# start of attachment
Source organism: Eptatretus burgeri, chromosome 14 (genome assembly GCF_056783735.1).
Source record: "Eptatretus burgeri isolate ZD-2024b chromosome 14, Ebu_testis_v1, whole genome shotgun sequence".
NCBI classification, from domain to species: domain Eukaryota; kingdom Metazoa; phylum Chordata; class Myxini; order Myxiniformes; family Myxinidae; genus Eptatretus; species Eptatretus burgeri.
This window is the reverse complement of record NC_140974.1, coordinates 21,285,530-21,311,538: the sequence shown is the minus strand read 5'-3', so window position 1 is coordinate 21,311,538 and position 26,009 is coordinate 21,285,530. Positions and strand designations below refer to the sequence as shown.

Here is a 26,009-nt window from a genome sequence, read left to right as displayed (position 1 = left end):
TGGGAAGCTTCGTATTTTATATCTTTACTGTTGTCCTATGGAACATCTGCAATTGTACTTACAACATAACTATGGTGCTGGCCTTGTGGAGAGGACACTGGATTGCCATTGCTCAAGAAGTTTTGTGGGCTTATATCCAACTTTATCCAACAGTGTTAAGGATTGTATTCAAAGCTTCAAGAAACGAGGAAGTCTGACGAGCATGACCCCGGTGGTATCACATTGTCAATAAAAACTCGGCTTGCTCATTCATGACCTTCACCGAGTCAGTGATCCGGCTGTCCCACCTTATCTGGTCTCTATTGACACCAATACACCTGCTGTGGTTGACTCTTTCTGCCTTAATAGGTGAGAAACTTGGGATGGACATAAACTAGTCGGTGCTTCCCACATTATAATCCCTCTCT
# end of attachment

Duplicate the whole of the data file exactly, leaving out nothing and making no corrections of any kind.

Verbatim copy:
Source organism: Eptatretus burgeri, chromosome 14 (genome assembly GCF_056783735.1).
Source record: "Eptatretus burgeri isolate ZD-2024b chromosome 14, Ebu_testis_v1, whole genome shotgun sequence".
NCBI classification, from domain to species: domain Eukaryota; kingdom Metazoa; phylum Chordata; class Myxini; order Myxiniformes; family Myxinidae; genus Eptatretus; species Eptatretus burgeri.
This window is the reverse complement of record NC_140974.1, coordinates 21,285,530-21,311,538: the sequence shown is the minus strand read 5'-3', so window position 1 is coordinate 21,311,538 and position 26,009 is coordinate 21,285,530. Positions and strand designations below refer to the sequence as shown.

Here is a 26,009-nt window from a genome sequence, read left to right as displayed (position 1 = left end):
TGGGAAGCTTCGTATTTTATATCTTTACTGTTGTCCTATGGAACATCTGCAATTGTACTTACAACATAACTATGGTGCTGGCCTTGTGGAGAGGACACTGGATTGCCATTGCTCAAGAAGTTTTGTGGGCTTATATCCAACTTTATCCAACAGTGTTAAGGATTGTATTCAAAGCTTCAAGAAACGAGGAAGTCTGACGAGCATGACCCCGGTGGTATCACATTGTCAATAAAAACTCGGCTTGCTCATTCATGACCTTCACCGAGTCAGTGATCCGGCTGTCCCACCTTATCTGGTCTCTATTGACACCAATACACCTGCTGTGGTTGACTCTTTCTGCCTTAATAGGTGAGAAACTTGGGATGGACATAAACTAGTCGGTGCTTCCCACATTATAATCCCTCTCT